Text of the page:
..."Oz, The Great and Powerful" with James Franco, Mila Kunis, Michelle Williams, and Rachel Weisz.
I went to this film hopeful, full of nostalgia, and with childhood memories of watching "The Wizard of Oz" on television. I was hopeful that it would not be one of those dreadful "modern re-tellings" of classic fairy tales that have vexed us of late, unnecessary films like "Red Riding Hood" and "Snow White and the Huntsman." Of course what kills these modern re-tellings is the "tween-ization" of perfectly good material. Note to producers and directors: we do not need the Brothers Grimm put through a "Twilight Saga" filter. Stop it. Just don't.
So I was more than pleasantly surprised to see that this was not a "re-telling" or a "re-boot" or a "re-anything." It is technically a prequel, but done in a way that is completely faithful to the lore of the original story. It retains a colorful lightness that is totally lost in the other current fairy tale "re-tellings." We get references to characters and places we know very well through the 1939 film version. We even get to see Munchkins! And more importantly, we get to see events unfold that lay the foundation for what happens in the '39 film. I found it very fun, very satisfying, and a bit sad that things turned out the way they did. It makes complete sense, but it left me sad for all parties involved since things did not have to take an ugly turn. But it has to be, since the '39 film version shows us the second chapter, the foundations of which are built for us here in this charming, modern prequel.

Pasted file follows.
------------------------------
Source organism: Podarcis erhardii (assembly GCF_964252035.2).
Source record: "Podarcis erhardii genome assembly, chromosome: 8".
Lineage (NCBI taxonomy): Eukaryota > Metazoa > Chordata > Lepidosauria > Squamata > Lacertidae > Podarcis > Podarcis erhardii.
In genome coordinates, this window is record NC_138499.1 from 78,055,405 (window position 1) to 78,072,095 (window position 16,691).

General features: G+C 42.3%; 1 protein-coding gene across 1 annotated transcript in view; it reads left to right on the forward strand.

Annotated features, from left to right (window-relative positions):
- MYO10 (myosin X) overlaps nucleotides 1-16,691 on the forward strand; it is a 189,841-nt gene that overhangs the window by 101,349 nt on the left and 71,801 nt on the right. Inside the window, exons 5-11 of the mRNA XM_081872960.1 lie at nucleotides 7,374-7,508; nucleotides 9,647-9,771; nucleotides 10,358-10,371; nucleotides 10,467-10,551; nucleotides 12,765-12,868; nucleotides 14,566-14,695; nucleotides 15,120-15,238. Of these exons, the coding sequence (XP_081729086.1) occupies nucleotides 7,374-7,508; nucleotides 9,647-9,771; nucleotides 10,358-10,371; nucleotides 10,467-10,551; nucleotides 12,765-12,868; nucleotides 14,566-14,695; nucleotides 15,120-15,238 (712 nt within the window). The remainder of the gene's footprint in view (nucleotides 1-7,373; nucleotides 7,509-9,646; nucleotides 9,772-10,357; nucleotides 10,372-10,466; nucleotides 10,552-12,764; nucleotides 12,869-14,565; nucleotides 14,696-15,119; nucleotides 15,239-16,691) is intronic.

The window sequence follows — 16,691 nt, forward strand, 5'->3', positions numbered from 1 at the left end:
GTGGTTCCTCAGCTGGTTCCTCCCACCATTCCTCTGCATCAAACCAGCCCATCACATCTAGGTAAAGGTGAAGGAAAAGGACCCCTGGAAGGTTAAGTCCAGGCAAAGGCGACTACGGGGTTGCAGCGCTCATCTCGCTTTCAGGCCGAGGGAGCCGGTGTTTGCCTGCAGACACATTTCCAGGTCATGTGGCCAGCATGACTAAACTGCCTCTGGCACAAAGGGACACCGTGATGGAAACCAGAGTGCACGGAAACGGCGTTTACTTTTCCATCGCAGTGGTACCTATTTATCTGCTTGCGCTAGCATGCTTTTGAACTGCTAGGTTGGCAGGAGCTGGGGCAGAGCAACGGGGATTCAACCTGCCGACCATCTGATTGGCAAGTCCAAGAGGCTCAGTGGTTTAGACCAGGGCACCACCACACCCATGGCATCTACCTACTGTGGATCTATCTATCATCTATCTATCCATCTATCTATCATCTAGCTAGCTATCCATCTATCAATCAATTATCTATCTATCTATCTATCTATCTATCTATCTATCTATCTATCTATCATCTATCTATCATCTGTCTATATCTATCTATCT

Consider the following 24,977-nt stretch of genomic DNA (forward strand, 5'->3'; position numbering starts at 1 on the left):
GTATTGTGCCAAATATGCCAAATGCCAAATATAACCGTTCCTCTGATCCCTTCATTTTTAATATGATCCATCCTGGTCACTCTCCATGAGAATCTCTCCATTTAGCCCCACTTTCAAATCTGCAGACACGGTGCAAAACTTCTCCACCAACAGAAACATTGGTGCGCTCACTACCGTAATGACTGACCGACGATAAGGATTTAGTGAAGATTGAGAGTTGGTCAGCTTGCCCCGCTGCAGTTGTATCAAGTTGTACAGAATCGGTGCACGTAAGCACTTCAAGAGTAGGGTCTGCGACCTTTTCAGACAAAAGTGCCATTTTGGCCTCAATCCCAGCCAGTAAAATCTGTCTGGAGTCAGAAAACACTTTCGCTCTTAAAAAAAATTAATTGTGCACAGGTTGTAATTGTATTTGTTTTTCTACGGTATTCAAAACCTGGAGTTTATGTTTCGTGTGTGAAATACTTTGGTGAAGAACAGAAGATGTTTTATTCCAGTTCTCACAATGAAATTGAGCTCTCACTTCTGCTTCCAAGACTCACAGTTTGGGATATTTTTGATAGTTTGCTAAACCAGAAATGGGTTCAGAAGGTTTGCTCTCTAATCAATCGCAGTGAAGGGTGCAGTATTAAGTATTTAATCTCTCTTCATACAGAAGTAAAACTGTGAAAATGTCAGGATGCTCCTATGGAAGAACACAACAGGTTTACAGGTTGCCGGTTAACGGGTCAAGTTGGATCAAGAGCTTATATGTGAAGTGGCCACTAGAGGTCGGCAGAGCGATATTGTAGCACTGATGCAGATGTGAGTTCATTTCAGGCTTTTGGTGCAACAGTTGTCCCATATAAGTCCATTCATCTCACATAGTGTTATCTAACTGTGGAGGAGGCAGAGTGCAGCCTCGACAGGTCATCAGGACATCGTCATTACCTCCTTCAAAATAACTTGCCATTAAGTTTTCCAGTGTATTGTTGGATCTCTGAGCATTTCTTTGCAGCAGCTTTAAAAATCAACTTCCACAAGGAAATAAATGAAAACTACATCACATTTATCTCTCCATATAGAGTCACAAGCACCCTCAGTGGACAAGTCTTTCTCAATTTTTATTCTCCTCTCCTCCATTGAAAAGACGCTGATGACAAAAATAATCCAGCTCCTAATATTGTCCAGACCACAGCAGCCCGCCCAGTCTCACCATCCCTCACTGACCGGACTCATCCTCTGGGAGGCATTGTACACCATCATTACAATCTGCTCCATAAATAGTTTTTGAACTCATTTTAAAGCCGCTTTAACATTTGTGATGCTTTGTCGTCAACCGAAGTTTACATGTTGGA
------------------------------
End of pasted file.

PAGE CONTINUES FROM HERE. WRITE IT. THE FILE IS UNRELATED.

The art direction is perfect. The Yellow Brick Road looks exactly how it should along with the Emerald City and a host of familiar places and characters. The trio of women (Mila Kunis, Michelle Williams, and Rachel Weisz) were lovely and never step into cartoon territory. My only small quibble is with the casting of The Wizard himself. Now, I want to preface this by saying I like James Franco. I really do. I think he is a very good actor. But I feel he is a very 21st century actor, very contemporary... he plays a good stoner, he was marvelous in "127 Hours" but here, in something that requires a kind of classical quality, a kind of timeless manner, he just doesn't fit. He was fine, he made no mis-steps. But I can't help but think that the role needed someone a little...oh, a little more 1939... does that make sense?
Recommend? Oh, yes. It is all great fun!